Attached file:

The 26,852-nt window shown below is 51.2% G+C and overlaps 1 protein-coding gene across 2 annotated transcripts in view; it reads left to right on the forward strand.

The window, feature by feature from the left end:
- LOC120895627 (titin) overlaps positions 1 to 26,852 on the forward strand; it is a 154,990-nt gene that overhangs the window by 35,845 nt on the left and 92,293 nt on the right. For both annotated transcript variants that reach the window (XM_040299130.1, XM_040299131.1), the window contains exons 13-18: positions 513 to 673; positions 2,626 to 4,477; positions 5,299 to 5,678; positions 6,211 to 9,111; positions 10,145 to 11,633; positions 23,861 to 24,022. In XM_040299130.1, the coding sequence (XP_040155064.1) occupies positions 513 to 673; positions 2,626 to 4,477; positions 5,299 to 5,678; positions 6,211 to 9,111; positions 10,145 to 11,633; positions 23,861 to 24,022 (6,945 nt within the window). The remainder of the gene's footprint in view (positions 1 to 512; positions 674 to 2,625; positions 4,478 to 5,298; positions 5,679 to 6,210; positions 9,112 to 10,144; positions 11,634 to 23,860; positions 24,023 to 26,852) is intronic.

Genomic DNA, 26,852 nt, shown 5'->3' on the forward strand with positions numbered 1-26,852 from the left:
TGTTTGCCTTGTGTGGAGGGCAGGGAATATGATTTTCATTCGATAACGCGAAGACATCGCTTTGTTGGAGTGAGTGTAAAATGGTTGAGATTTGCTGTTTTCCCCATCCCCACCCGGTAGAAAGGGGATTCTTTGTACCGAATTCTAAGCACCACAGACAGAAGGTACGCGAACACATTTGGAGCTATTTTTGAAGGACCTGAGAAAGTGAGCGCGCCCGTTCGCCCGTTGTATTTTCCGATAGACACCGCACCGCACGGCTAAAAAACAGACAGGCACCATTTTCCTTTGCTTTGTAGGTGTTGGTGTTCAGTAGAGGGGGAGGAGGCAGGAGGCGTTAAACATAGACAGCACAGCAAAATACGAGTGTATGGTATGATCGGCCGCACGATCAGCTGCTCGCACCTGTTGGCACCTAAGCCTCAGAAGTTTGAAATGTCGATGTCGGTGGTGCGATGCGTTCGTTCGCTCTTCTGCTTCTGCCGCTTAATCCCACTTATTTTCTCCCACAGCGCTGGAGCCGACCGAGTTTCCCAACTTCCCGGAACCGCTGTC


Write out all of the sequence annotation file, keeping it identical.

The 26,852-nt window shown below is 51.2% G+C and overlaps 1 protein-coding gene across 2 annotated transcripts in view; it reads left to right on the forward strand.

The window, feature by feature from the left end:
- LOC120895627 (titin) overlaps positions 1 to 26,852 on the forward strand; it is a 154,990-nt gene that overhangs the window by 35,845 nt on the left and 92,293 nt on the right. For both annotated transcript variants that reach the window (XM_040299130.1, XM_040299131.1), the window contains exons 13-18: positions 513 to 673; positions 2,626 to 4,477; positions 5,299 to 5,678; positions 6,211 to 9,111; positions 10,145 to 11,633; positions 23,861 to 24,022. In XM_040299130.1, the coding sequence (XP_040155064.1) occupies positions 513 to 673; positions 2,626 to 4,477; positions 5,299 to 5,678; positions 6,211 to 9,111; positions 10,145 to 11,633; positions 23,861 to 24,022 (6,945 nt within the window). The remainder of the gene's footprint in view (positions 1 to 512; positions 674 to 2,625; positions 4,478 to 5,298; positions 5,679 to 6,210; positions 9,112 to 10,144; positions 11,634 to 23,860; positions 24,023 to 26,852) is intronic.

Genomic DNA, 26,852 nt, shown 5'->3' on the forward strand with positions numbered 1-26,852 from the left:
TGTTTGCCTTGTGTGGAGGGCAGGGAATATGATTTTCATTCGATAACGCGAAGACATCGCTTTGTTGGAGTGAGTGTAAAATGGTTGAGATTTGCTGTTTTCCCCATCCCCACCCGGTAGAAAGGGGATTCTTTGTACCGAATTCTAAGCACCACAGACAGAAGGTACGCGAACACATTTGGAGCTATTTTTGAAGGACCTGAGAAAGTGAGCGCGCCCGTTCGCCCGTTGTATTTTCCGATAGACACCGCACCGCACGGCTAAAAAACAGACAGGCACCATTTTCCTTTGCTTTGTAGGTGTTGGTGTTCAGTAGAGGGGGAGGAGGCAGGAGGCGTTAAACATAGACAGCACAGCAAAATACGAGTGTATGGTATGATCGGCCGCACGATCAGCTGCTCGCACCTGTTGGCACCTAAGCCTCAGAAGTTTGAAATGTCGATGTCGGTGGTGCGATGCGTTCGTTCGCTCTTCTGCTTCTGCCGCTTAATCCCACTTATTTTCTCCCACAGCGCTGGAGCCGACCGAGTTTCCCAACTTCCCGGAACCGCTGTC